The IRS demands that businesses file their 1099-MISC forms by the end of January of the year following the tax year in question. For example, businesses must file by January 31st in 2011 for tax year 2010. Paper copies of the 1099-MISC must also get sent to the worker listed on the form by the end of January.
Types of Income
The IRS requires form 1099-MISC if a worker in question has earned specific types of income that's not reported on the standard W-2 form. A W-2 reports standard wages, salaries and tips. Businesses need to file a 1099-MISC if a worker earned a minimum of $10 in royalties, a minimum of $600 in non-wage payments (e.g. prizes, medical payments and payment for services), any proceeds to an attorney, or any money earned from catching fish or fishing boat enterprises.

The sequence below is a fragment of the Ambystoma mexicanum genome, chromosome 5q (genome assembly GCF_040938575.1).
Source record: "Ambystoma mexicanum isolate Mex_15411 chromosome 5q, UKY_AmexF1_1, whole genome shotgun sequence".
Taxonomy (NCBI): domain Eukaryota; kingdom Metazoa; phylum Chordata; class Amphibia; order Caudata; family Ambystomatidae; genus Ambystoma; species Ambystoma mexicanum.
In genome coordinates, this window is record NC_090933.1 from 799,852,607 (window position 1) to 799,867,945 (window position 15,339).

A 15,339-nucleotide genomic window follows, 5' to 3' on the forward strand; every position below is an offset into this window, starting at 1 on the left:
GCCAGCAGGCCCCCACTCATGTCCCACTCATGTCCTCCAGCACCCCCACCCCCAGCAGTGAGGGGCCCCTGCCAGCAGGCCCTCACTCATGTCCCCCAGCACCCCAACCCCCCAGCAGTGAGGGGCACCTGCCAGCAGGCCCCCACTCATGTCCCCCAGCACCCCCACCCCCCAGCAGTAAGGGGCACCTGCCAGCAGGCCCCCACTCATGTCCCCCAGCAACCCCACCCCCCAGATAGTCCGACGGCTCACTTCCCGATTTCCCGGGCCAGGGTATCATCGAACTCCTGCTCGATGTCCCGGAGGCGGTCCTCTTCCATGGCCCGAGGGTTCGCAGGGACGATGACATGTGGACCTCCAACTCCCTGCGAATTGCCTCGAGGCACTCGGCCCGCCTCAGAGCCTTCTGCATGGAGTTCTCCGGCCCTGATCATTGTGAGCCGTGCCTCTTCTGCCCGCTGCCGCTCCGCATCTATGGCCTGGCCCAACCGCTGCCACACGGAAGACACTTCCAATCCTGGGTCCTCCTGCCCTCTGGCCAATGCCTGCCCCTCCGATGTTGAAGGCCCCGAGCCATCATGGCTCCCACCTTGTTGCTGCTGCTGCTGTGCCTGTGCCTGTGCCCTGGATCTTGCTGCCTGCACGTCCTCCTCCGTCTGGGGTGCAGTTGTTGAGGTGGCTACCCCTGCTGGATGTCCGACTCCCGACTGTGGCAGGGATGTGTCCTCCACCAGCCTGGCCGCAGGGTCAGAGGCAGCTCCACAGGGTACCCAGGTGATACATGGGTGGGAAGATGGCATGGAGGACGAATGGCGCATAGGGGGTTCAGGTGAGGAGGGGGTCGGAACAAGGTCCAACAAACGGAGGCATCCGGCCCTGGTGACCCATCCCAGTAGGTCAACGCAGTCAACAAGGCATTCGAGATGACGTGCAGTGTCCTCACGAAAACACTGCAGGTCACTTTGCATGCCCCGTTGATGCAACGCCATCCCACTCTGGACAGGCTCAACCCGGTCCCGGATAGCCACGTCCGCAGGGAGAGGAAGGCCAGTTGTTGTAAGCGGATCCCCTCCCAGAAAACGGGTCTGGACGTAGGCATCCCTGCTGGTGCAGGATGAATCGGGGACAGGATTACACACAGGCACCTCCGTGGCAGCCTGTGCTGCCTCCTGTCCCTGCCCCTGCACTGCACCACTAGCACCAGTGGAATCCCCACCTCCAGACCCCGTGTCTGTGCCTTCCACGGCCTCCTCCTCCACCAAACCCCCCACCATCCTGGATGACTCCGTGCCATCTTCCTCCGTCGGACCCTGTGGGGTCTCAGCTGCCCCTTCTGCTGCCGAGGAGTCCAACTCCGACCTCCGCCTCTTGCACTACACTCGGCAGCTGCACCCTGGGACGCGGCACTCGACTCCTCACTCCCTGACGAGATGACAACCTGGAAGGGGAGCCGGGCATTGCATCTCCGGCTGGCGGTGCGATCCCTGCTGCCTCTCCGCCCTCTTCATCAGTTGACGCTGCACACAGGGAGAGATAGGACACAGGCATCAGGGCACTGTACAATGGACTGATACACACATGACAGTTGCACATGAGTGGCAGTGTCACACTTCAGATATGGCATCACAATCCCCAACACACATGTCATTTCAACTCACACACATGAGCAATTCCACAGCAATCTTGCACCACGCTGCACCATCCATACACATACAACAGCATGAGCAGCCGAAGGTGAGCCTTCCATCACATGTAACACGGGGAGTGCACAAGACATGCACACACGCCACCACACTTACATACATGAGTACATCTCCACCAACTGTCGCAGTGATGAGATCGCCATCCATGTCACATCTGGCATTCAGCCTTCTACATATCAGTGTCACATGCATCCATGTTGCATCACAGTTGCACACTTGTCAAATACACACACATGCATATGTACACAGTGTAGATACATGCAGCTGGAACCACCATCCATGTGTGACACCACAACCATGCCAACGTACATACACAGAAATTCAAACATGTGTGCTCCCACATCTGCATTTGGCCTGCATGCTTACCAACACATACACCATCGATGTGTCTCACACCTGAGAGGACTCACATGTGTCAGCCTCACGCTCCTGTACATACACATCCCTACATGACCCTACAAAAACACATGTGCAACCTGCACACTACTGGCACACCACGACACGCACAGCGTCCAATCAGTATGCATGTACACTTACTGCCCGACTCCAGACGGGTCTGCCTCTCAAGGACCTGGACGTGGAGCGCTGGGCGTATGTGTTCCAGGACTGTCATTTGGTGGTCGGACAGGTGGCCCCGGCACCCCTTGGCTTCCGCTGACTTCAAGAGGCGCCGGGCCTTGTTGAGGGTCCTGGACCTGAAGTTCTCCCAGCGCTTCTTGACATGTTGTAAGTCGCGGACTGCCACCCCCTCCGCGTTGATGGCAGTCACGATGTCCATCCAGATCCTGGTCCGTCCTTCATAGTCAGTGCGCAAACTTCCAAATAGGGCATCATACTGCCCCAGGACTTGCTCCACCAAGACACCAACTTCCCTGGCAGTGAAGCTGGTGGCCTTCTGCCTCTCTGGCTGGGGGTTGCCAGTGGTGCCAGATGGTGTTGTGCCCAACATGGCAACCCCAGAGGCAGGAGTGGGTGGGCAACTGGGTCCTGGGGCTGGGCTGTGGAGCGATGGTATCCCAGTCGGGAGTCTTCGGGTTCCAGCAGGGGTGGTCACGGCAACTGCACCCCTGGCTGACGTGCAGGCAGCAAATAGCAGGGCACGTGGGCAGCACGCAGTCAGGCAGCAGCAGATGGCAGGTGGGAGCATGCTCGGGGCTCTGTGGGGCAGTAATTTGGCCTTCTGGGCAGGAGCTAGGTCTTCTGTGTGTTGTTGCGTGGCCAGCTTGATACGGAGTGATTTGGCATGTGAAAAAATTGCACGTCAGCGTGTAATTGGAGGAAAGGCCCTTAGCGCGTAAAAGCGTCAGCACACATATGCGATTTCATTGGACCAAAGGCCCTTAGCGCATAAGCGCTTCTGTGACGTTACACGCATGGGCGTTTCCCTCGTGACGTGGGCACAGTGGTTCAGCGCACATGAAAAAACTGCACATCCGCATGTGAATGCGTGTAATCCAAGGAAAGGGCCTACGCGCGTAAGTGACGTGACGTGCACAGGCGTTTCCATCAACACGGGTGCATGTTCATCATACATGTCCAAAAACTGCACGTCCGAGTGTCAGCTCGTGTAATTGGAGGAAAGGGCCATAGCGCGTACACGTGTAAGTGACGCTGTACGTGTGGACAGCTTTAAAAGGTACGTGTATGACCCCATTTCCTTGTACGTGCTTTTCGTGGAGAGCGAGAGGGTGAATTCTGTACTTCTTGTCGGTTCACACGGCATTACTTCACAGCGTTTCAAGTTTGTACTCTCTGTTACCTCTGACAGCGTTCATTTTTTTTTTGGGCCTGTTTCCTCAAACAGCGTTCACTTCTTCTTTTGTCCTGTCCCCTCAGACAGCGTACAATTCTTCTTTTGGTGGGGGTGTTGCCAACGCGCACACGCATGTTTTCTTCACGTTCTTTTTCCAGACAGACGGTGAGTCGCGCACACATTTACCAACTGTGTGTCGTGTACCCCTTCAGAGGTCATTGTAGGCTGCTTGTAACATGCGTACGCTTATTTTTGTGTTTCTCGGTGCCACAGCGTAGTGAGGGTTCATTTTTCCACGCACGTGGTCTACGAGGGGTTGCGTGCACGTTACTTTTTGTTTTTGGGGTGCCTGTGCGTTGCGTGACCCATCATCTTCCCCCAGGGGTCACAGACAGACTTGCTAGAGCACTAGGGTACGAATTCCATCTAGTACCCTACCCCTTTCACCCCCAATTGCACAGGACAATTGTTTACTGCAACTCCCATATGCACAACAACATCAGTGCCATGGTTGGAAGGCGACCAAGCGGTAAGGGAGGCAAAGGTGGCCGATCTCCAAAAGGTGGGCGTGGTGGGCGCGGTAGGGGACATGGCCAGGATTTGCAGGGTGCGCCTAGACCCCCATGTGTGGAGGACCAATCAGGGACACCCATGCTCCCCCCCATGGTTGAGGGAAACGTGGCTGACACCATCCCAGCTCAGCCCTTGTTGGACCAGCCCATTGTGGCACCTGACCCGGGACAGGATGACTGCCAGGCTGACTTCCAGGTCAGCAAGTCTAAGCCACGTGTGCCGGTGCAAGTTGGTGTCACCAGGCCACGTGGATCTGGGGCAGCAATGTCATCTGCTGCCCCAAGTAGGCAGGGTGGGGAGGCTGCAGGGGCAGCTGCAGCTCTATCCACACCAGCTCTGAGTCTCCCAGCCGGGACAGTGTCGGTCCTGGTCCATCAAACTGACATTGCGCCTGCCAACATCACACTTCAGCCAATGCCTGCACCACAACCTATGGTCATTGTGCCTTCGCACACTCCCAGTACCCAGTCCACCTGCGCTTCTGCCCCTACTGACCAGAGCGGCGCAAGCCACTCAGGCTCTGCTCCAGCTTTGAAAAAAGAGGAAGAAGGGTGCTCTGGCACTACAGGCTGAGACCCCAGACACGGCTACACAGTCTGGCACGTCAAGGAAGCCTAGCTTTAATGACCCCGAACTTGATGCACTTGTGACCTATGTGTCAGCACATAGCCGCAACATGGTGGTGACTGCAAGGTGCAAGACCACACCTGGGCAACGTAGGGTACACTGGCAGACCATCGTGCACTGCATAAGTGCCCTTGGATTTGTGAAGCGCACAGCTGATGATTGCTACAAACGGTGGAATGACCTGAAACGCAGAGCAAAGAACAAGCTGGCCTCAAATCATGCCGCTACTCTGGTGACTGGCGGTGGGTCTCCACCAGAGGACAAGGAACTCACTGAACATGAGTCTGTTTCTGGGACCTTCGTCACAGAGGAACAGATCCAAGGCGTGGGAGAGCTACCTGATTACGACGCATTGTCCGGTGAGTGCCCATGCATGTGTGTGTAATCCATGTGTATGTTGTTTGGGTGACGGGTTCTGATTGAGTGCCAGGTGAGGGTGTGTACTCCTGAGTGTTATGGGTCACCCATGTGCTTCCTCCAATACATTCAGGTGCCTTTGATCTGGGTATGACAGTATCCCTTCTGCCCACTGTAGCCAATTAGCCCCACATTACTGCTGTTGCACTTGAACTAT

Form 1099-MISC isn't a tax return, but merely files information to the IRS. Workers must file any applicable tax returns, like form 1040, using the numbers reported on the 1099. Individuals are responsible for taxes on all 1099 income, and are also required to pay taxes even if their payments fell under the 1099 reporting threshold. For example, an independent contractor who earns $400 doesn't meet the $600 threshold that would make a business file a 1099, but should still report that income and pay any applicable taxes.
If a business needs to file 250 or more 1099 forms, it must file them electronically. Otherwise, the Internal Revenue Service assesses a penalty of $50 for each 1099 that's filed via paper, as of 2010. Paper 1099s are acceptable only if the business has less than 250 1099s to return. The 1099s must be filled out completely and legibly. To avoid errors, the IRS recommends using a computer or typewriter to print out the paper 1099s rather than completing blank ones out by hand.
- "Working for Yourself: Law & Taxes for Independent Contractors, Freelancers & Consultants"; Stephen Fishman; 2008
- Internal Revenue Service: Instructions for Form 1099-MISC
- Internal Revenue Service: 1099 General Instructions
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